The GOP bill would create new reporting requirements on the use of deadly force by officers and reduce federal funding for state and local departments that fail to comply. In addition, the legislation requires that state and local governments with certain funding submit reports on no knock-warrant to the Justice Department. It would also limit eligibility for funding if a law enforcement agency does not have a policy that prohibits the use of chokeholds “except when deadly force is authorized.”
The measure also provides grants for the purchase of body cameras and development of policies and procedures related to their use . In addition, it increases penalties for false police reports and creates a Commission on the Social Status of Black Men and Boys. That bipartisan measure would provide a report on conditions that affect African American men, such as education, health care and the criminal justice system. Another commission would review the criminal justice system entirely.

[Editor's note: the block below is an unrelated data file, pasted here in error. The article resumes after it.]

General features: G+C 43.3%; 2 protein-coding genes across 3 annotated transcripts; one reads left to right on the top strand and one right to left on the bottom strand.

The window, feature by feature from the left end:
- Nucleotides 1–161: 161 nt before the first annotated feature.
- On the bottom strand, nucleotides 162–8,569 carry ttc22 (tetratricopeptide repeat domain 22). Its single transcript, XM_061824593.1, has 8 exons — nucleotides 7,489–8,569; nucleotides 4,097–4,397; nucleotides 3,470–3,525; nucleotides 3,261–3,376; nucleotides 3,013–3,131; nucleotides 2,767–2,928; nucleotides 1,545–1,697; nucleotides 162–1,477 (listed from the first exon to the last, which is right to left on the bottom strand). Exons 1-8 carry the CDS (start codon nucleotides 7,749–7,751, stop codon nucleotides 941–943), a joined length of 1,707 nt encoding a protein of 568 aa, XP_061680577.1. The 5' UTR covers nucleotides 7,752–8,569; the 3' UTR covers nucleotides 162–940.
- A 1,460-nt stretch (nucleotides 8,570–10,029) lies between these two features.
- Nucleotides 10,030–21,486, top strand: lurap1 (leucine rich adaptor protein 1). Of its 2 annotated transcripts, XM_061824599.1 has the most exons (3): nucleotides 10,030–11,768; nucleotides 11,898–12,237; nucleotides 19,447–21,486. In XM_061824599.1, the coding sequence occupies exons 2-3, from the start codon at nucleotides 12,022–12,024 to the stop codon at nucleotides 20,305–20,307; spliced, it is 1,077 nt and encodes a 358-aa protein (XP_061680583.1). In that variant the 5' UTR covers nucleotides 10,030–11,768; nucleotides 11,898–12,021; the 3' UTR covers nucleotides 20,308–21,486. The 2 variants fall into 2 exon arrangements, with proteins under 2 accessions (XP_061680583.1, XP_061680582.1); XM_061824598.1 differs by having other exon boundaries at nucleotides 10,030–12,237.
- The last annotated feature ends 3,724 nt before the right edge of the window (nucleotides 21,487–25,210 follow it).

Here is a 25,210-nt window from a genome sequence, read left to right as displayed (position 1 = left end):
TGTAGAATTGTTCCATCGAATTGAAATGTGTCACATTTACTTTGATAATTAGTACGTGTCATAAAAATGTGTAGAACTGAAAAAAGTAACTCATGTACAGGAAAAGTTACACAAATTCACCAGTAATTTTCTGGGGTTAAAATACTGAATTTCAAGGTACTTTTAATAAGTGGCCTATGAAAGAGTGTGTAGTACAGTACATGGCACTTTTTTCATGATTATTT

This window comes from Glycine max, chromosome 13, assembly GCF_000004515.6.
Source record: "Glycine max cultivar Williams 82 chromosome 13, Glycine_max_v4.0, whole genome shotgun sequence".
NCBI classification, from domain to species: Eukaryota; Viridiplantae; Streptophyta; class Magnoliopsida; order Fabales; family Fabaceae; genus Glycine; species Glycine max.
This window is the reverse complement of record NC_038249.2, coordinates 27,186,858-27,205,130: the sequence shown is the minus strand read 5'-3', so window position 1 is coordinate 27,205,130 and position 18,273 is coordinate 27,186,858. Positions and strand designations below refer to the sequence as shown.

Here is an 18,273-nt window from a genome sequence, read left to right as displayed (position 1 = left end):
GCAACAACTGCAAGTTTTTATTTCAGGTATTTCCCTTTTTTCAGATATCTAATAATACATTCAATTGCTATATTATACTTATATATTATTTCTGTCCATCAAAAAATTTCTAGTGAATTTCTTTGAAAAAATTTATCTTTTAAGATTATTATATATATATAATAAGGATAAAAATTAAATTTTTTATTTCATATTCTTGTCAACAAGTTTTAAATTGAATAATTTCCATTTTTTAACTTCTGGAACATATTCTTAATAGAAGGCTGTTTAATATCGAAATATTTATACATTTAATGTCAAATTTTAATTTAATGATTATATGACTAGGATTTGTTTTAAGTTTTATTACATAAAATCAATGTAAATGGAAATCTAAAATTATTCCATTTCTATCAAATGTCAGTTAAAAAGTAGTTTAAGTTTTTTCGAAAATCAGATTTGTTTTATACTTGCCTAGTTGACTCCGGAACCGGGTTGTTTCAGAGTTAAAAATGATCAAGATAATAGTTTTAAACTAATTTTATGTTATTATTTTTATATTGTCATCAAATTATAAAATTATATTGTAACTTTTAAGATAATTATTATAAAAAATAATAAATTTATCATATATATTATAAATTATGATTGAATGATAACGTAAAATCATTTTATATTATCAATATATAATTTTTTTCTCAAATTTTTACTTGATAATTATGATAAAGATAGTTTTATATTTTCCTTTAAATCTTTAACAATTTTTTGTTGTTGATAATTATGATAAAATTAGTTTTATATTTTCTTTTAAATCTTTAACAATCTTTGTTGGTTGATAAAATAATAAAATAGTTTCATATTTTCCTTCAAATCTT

The GOP bill also makes lynching a federal crime. While the House passed a widely backed anti-lynching bill in February, Sen. Rand Paul (R-Ky.) recently called for changes to the legislation to ensure that lynching charges don’t cover minor injuries. Paul’s objections resulted in a heated exchange on the Senate floor earlier this month with Sens. Kamala Harris (D-Calif.) and Cory Booker (D-N.J.).
In addition, the bill would include another bipartisan proposal that would make it a crime for federal law enforcement official to engage in a sexual act with an individual in his or her custody or “while acting under color of law.”
The GOP bill comes after Democrats unveiled their own sweeping measure that would ban chokeholds, limit qualified immunity for police officers and stop no-knock warrants in federal drug cases.
Senate Minority Leader Chuck Schumer (D-N.Y.) declined to comment earlier Tuesday on the forthcoming bill, saying he had not yet seen its language.